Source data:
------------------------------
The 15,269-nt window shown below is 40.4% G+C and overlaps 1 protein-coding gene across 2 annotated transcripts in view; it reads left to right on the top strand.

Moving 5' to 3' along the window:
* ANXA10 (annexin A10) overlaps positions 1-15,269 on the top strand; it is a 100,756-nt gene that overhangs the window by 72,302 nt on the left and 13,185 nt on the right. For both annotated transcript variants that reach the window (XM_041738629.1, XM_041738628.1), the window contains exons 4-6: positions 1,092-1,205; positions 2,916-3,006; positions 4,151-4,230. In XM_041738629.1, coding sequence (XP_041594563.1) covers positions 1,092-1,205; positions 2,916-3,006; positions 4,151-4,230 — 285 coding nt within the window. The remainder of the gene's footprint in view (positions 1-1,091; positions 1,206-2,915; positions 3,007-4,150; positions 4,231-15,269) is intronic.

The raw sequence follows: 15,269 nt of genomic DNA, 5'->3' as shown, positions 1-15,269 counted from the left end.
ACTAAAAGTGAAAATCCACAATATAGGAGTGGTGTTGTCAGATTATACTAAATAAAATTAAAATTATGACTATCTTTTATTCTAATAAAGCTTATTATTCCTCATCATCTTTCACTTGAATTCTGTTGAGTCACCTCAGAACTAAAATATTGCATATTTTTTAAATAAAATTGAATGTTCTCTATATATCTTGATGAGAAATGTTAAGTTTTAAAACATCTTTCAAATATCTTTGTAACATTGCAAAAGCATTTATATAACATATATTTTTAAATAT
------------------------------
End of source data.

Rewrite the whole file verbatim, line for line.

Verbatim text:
The 15,269-nt window shown below is 40.4% G+C and overlaps 1 protein-coding gene across 2 annotated transcripts in view; it reads left to right on the top strand.

Moving 5' to 3' along the window:
* ANXA10 (annexin A10) overlaps positions 1-15,269 on the top strand; it is a 100,756-nt gene that overhangs the window by 72,302 nt on the left and 13,185 nt on the right. For both annotated transcript variants that reach the window (XM_041738629.1, XM_041738628.1), the window contains exons 4-6: positions 1,092-1,205; positions 2,916-3,006; positions 4,151-4,230. In XM_041738629.1, coding sequence (XP_041594563.1) covers positions 1,092-1,205; positions 2,916-3,006; positions 4,151-4,230 — 285 coding nt within the window. The remainder of the gene's footprint in view (positions 1-1,091; positions 1,206-2,915; positions 3,007-4,150; positions 4,231-15,269) is intronic.

The raw sequence follows: 15,269 nt of genomic DNA, 5'->3' as shown, positions 1-15,269 counted from the left end.
ACTAAAAGTGAAAATCCACAATATAGGAGTGGTGTTGTCAGATTATACTAAATAAAATTAAAATTATGACTATCTTTTATTCTAATAAAGCTTATTATTCCTCATCATCTTTCACTTGAATTCTGTTGAGTCACCTCAGAACTAAAATATTGCATATTTTTTAAATAAAATTGAATGTTCTCTATATATCTTGATGAGAAATGTTAAGTTTTAAAACATCTTTCAAATATCTTTGTAACATTGCAAAAGCATTTATATAACATATATTTTTAAATAT